And yet it is not always as straightforward as I’d like it to be to do what is needed and due. So now Christmas has been and almost gone, it might be the time to make new resolutions or at least recycle the old ones which I didn’t keep last year. So here, as a warm up, are some of the things I would like to do better:

Number 1: sort out my ad hoc relationship with plants and water: to remember the ones parched under cover and check them throughout the year, not just Summer. Also to tip water out of the trays housing my soaked and soused outdoor plants. And come to think of it, organising some proper water butts would be  both economical and handy.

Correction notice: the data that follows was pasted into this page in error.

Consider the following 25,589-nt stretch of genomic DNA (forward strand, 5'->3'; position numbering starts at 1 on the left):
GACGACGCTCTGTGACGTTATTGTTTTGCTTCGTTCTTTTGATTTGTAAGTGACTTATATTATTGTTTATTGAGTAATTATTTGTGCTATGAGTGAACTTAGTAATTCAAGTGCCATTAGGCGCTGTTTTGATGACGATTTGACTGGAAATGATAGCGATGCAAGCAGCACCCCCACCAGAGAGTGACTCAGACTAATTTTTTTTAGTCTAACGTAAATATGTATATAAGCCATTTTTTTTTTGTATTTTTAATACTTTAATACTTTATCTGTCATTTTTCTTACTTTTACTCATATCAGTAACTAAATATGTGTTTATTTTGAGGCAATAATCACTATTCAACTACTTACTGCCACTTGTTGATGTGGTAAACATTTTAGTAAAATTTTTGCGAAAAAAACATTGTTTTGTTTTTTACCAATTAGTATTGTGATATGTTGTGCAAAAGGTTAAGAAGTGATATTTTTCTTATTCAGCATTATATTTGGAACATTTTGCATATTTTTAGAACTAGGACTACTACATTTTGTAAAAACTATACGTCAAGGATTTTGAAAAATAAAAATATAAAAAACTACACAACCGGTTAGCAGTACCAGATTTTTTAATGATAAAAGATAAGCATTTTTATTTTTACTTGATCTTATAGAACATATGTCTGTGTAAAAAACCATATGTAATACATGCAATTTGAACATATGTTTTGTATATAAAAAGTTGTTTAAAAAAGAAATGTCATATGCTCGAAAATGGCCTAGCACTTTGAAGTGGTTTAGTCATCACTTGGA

Number 2: get seed sowing sooner and not later. Yes, to get early tomatoes and chillies, but also to reawaken gardening spirits. My tendency is to delay and delay until there comes a day when it somehow seems almost too late. Excellent Christmas present of a grow light should help with this.

Number 3: organise my system from seed to plant to make sure that we still have access to the paths edging our house. The overgrown and not very successful herb bed next to the greenhouse can be repurposed into a holding space for when everything is more robust in Spring. Then my family might be more reconciled to my propagating addiction.

The extra light each day is imperceptible, but there is a faint feel of it and a sense that the old year is gradually tipping into a new one when all the life which is on hold will spring up sooner than expected.

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An Early Autumn Forgotten Post: Propagating: 2 & 3